In Silas Marner, what language techniques are used in the moment of his discovery that his gold has gone?
p. 41 " ... Again he put his hands to his head, and gave a wild rending scream, the cry of desolation."
The grief and pain that Silas feels at the loss of his gold is evinced in Chapter 5 of Book I in this classic novel, as Silas returns home and automatically goes to take his gold out of its hiding place so he can gain pleasure from counting it as he was accustomed to doing. However, when he finds that the gold is not there, his reaction is conveyed through the following description:
Again he put his trembling hands to his head, and gave a wild ringing scream, the cry of desolation. For a few moments after, he stood motionless; but the cry had relieved him from the first maddening pressure of the truth. He turned, and tottered towards his loom, and got into the seat where he worked, instinctively seeking this as the strongest assurance of reality.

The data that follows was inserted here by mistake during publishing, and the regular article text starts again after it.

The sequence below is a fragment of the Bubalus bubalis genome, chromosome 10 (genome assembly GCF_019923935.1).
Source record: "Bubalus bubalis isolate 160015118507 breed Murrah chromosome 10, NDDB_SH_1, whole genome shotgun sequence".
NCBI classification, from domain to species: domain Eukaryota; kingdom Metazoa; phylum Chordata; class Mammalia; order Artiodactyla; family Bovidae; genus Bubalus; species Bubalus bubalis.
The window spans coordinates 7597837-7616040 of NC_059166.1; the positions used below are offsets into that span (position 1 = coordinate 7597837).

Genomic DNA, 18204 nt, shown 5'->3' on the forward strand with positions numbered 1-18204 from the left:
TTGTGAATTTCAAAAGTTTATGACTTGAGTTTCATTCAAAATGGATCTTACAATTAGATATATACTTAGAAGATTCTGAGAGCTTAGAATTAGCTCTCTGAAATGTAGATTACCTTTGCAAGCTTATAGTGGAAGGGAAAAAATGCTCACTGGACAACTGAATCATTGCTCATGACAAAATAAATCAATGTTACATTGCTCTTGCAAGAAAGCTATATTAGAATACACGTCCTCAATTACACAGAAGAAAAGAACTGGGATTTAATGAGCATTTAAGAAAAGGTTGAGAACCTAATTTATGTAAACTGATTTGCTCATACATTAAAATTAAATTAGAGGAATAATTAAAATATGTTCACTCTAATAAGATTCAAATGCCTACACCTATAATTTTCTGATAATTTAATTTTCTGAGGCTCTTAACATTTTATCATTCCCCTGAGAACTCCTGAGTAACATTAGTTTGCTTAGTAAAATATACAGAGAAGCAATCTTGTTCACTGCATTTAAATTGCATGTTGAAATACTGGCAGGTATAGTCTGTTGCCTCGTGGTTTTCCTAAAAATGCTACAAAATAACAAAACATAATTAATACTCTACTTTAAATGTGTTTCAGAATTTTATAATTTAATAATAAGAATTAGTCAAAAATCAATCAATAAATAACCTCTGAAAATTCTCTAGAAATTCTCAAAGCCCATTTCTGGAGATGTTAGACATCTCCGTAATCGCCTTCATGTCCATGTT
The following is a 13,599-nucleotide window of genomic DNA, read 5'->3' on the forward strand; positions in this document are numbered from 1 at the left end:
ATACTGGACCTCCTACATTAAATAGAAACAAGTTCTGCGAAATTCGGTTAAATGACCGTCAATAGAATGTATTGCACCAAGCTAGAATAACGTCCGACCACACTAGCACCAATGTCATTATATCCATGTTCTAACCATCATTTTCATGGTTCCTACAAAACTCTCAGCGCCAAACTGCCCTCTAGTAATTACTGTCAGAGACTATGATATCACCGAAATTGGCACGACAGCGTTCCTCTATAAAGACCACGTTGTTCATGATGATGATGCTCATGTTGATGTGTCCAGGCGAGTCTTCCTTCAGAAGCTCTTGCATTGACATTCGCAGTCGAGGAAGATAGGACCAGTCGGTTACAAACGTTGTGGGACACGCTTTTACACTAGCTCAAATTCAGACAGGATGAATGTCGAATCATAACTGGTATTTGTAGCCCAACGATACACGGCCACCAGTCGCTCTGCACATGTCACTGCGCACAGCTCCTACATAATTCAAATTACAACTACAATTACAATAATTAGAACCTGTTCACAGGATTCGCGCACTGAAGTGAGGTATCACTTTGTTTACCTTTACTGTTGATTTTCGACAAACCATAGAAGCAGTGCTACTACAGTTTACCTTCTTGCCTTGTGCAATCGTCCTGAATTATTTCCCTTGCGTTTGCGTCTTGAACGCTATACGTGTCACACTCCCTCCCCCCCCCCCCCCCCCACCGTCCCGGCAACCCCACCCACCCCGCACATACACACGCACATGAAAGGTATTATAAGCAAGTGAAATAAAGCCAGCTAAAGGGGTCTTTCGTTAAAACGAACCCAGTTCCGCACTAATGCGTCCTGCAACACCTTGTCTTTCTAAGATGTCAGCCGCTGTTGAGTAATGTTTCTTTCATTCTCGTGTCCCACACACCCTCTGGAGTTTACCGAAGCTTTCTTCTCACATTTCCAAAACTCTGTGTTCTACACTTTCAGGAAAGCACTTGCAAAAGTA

His response to the loss of his gold is conveyed through the use of emotive language such as "wild ringing scream." Note, too, the onomatopoeia in the word "ringing," that also is an implied metaphor as the scream of Silas is compared to the ringing of a bell in terms of its echo and quality. There is alliteration in the repetition of the "t" sound in "turned" and "tottered" which conveys his tenative walking and helps the reader to imagine him staggering with shock towards his seat. Note too that the verb "tottered" is one that is normally used with children or very old people, implying an unsteadiness of balance. Silas has been so struck with shock that he is unable to walk properly.